We worked together in the kitchen for most of the afternoon and then washed tables, arranged place settings and lined up food for serving at 7 p.m. Even in an unfamiliar kitchen, we still had time to hear the history of the shelter from the volunteer coordinator as he gave us a tour of the facility.

While standing near the shelter office door, the man directly in front of me received his mail from a staff person. He was so pleased that a disability check finally arrived, after waiting for what he said was months, that he turned around to enthusiastically tell me his dream for his future.

He wanted to start a program for others in similar situations to his. He thought those interested could work together to start a charity with local branches based on the AA model. He believed it was better to raise money as a group for the charity and distribute it to people rather than them asking for help by themselves. He then reached next to me where a collapsible 4-foot pole used to collect donations leaned against the wall. He explained how that pole with its blue-triangle net at the end helped him survive during his transition time of homelessness.

I also spoke with three Hispanic men at one of the dozen meal tables, using Spanish from my Peace Corps training. Soon one of the Albert Lea youth taking Spanish at the high school sat down to join us in speaking both Spanish and English.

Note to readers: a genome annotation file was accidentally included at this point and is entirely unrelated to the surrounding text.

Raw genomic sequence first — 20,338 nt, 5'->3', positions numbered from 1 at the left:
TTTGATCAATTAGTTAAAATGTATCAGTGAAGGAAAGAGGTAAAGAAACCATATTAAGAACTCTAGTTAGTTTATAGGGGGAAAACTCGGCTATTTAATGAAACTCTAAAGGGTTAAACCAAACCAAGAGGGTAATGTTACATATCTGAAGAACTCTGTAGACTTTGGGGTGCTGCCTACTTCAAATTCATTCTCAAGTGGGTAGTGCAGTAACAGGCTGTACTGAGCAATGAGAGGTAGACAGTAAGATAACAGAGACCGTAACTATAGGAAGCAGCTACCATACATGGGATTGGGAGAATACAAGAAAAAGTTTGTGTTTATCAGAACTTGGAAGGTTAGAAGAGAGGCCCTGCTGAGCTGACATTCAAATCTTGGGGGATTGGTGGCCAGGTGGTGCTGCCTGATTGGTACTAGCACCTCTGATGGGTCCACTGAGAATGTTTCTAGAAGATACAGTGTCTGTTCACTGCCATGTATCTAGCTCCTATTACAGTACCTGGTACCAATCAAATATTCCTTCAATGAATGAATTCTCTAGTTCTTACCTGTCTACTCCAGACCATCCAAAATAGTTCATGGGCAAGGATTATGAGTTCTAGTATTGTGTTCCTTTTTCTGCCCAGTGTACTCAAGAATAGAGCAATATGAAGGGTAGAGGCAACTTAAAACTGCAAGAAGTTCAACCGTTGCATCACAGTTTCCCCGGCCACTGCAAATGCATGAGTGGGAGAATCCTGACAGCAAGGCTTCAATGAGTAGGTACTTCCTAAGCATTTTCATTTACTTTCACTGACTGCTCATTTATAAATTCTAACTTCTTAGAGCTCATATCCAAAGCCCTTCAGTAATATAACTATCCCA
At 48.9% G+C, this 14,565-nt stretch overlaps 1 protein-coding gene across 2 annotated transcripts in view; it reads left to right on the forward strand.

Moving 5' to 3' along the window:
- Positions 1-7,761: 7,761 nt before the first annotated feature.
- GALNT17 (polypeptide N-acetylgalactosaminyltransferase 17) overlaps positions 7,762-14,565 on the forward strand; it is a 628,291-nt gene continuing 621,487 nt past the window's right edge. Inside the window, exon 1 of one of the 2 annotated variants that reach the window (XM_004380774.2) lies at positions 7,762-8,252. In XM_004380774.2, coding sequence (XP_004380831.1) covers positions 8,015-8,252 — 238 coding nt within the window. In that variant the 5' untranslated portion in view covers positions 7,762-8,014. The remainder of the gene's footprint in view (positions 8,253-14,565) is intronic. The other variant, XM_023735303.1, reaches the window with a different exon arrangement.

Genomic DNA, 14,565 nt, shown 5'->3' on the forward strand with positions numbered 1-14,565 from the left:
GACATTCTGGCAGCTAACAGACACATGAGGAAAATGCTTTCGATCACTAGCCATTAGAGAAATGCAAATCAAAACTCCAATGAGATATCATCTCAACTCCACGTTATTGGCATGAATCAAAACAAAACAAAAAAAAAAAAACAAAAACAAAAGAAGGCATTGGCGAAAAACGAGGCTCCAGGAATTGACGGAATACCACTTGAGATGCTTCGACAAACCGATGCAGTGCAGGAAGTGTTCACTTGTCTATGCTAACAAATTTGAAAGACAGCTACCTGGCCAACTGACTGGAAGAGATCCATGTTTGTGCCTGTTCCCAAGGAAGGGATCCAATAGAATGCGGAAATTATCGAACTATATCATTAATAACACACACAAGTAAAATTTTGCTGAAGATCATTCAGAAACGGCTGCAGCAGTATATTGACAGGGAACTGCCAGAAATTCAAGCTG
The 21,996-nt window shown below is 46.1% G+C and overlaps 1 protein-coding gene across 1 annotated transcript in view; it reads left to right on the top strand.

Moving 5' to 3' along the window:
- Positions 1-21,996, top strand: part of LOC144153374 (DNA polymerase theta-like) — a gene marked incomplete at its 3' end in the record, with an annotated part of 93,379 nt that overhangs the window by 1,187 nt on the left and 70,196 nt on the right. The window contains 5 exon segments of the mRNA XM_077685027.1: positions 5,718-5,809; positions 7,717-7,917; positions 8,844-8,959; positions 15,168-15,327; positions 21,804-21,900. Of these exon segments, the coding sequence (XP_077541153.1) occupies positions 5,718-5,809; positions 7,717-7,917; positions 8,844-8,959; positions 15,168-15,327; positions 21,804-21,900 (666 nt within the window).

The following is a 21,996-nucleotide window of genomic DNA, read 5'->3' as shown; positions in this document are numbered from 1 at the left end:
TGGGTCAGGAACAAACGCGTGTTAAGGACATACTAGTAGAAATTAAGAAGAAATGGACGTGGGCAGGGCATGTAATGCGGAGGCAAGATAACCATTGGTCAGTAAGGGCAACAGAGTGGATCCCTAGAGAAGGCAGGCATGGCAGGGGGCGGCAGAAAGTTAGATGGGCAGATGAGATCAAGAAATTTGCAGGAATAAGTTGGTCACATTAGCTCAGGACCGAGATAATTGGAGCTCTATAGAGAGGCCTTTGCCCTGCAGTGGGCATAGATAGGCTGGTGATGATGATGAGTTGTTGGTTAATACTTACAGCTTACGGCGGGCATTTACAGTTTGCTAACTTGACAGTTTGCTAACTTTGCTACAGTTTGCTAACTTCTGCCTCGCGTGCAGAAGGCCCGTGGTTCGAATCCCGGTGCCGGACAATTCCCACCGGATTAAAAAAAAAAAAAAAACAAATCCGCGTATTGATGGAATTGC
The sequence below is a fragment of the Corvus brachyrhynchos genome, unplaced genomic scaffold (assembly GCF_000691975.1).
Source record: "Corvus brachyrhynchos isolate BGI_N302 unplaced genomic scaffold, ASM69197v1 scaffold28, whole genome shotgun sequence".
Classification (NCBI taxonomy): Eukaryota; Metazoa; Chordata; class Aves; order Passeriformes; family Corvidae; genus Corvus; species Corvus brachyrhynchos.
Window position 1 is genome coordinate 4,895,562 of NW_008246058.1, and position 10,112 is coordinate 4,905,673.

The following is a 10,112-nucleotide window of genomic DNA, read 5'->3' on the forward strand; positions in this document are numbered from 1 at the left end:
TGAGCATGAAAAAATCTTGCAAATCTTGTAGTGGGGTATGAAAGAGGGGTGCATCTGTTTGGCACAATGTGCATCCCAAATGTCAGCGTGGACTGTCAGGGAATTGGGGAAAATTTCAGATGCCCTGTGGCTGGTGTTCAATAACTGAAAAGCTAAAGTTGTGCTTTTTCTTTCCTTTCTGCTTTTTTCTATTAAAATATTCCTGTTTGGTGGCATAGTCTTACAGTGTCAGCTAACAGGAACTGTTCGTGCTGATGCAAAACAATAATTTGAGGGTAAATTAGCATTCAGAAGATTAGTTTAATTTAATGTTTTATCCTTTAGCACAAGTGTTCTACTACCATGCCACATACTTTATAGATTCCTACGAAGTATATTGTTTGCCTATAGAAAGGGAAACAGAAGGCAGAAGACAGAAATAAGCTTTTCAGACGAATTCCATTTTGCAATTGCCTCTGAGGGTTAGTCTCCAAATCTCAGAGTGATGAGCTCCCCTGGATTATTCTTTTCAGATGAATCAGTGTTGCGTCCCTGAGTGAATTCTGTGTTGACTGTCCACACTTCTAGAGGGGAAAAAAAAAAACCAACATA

Conversation covered what working in construction or trucking is like, how hard it is to stay away from family for long periods of time and finding a job when not much work is available. I got a sense from the young female student that she learned a lot from that half a day of new experiences and it could help direct her to serve others in her future.

My visit to the Simpson Shelter motivated me both to write a summary and to share during recent discussions what I learned about the shelter’s resources and present needs.

After our kitchen cleanup, the volunteer coordinator related details to us about an Internet contest the Simpson Shelter has entered and gained a position as one of five finalists. The national contest, sponsored by Ikea, allows people to vote once daily until March 30. The prize for the winner is a $25,000 customized kitchen makeover.

When I did my last daily vote, Simpson Shelter had pulled ahead to first place with a margin of just over 5,900 votes. It is one more way for me to help a place where service and community are bringing people together from many walks of life and filling a deep need. Thank you for being interested in updating about the homeless in Minnesota and responding in ways you think work best.

Website for voting: www.rescueremodel.com.

For more about Simpson Housing Services contact: jvodicka@simpsonhousing.org.


Sara Aeikens is an Albert Lea resident.